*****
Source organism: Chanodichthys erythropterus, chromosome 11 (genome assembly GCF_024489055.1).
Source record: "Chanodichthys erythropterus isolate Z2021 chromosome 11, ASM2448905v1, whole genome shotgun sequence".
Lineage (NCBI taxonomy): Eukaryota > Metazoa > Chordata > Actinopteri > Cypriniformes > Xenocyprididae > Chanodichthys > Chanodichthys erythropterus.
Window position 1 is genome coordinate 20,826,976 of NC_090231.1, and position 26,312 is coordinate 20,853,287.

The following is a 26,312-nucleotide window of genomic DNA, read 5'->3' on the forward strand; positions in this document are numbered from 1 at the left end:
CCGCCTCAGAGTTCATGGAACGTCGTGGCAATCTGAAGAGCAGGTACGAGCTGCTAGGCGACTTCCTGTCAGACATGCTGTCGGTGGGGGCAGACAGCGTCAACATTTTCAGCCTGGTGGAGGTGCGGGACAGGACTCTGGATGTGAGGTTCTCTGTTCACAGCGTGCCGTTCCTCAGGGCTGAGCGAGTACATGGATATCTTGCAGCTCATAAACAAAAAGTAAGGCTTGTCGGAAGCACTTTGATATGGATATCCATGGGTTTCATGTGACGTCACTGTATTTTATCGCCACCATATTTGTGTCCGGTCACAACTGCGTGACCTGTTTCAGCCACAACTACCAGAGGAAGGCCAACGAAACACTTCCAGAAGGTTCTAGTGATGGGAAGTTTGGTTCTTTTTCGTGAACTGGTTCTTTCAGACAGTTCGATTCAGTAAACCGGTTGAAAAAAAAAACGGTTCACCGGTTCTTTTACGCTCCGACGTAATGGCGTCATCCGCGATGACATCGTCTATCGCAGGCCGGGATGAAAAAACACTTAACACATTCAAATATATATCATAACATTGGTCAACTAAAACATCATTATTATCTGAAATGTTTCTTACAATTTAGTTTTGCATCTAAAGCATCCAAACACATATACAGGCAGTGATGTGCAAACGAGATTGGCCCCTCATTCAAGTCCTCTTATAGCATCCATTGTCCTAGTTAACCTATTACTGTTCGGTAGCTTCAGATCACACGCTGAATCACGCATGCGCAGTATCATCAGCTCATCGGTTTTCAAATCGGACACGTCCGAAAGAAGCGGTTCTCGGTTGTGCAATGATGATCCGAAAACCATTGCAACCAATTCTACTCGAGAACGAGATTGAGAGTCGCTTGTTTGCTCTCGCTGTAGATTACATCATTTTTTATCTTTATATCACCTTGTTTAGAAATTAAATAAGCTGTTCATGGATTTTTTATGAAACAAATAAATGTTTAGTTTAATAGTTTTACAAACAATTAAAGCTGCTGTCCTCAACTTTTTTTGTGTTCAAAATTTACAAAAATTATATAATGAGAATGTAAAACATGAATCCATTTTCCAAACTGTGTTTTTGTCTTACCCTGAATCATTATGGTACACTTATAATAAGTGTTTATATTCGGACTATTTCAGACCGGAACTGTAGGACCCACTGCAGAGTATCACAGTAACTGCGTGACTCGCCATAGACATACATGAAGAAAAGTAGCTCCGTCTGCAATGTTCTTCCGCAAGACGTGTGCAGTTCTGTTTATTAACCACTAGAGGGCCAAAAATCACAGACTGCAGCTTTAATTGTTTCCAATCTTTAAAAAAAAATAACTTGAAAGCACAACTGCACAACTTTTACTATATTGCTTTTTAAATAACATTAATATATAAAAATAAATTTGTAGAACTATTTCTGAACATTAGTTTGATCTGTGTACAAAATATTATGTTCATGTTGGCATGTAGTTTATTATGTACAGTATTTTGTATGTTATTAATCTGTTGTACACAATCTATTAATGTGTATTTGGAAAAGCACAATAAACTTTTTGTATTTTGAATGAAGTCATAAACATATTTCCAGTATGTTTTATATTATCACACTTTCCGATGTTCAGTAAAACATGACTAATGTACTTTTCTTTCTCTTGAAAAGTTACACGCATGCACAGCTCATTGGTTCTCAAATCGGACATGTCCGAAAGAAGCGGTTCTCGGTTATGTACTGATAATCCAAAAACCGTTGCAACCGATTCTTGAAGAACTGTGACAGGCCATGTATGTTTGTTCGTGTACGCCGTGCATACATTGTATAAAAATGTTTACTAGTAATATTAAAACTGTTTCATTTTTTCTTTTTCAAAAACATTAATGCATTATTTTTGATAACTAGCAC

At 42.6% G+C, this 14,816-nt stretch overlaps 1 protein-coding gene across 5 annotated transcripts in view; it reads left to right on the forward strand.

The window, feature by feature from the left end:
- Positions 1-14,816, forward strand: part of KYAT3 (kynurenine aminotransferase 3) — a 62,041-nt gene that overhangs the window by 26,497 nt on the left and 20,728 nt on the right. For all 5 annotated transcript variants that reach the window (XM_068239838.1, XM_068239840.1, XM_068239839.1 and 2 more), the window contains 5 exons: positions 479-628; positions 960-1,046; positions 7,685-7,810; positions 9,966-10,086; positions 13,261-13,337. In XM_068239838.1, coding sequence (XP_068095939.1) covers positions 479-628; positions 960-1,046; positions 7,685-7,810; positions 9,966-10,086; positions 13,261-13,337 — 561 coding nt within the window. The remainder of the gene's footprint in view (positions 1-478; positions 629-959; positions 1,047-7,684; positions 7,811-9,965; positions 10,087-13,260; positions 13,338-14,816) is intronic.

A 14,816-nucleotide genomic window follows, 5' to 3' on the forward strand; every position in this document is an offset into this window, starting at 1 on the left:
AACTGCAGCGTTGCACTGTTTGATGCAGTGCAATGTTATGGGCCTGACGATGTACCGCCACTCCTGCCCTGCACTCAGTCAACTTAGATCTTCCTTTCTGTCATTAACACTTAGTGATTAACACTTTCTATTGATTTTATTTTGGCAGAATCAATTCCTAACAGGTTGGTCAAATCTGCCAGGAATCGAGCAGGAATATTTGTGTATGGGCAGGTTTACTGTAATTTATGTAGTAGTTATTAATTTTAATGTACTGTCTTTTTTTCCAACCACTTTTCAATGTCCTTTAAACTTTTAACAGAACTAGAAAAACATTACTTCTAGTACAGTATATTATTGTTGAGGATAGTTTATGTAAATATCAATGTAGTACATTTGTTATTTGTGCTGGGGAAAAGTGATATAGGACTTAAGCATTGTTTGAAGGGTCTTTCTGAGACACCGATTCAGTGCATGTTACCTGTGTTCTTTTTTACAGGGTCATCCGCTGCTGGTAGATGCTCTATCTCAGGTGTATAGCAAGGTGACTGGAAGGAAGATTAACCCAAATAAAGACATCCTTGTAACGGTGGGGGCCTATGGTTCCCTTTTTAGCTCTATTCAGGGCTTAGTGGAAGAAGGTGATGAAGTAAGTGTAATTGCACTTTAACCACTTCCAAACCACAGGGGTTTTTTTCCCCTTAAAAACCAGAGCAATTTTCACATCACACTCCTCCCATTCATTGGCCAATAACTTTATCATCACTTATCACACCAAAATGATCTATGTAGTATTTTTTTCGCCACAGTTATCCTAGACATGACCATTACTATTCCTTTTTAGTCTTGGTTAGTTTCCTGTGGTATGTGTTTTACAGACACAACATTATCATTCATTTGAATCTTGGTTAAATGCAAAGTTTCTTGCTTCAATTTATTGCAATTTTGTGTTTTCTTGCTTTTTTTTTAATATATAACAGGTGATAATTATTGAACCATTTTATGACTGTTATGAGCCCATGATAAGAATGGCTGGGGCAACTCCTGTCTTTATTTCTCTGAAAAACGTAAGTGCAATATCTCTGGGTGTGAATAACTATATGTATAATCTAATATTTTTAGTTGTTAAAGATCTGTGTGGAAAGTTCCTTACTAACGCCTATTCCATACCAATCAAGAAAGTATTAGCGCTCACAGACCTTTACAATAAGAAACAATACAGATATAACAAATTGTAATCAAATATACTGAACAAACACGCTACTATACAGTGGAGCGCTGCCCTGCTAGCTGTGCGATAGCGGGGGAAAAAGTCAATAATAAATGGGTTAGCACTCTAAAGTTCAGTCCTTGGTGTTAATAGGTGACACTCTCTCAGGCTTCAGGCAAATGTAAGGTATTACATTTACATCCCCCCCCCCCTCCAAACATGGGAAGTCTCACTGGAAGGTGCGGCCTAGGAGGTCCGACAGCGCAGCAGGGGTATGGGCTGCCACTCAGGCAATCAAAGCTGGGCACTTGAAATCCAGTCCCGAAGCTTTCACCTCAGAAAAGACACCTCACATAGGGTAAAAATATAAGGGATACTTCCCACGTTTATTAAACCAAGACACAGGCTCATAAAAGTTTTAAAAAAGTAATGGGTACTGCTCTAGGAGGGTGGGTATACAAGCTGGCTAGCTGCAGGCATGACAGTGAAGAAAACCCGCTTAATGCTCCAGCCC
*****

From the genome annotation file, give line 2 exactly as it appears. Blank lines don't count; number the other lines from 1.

Source record: "Chanodichthys erythropterus isolate Z2021 chromosome 11, ASM2448905v1, whole genome shotgun sequence".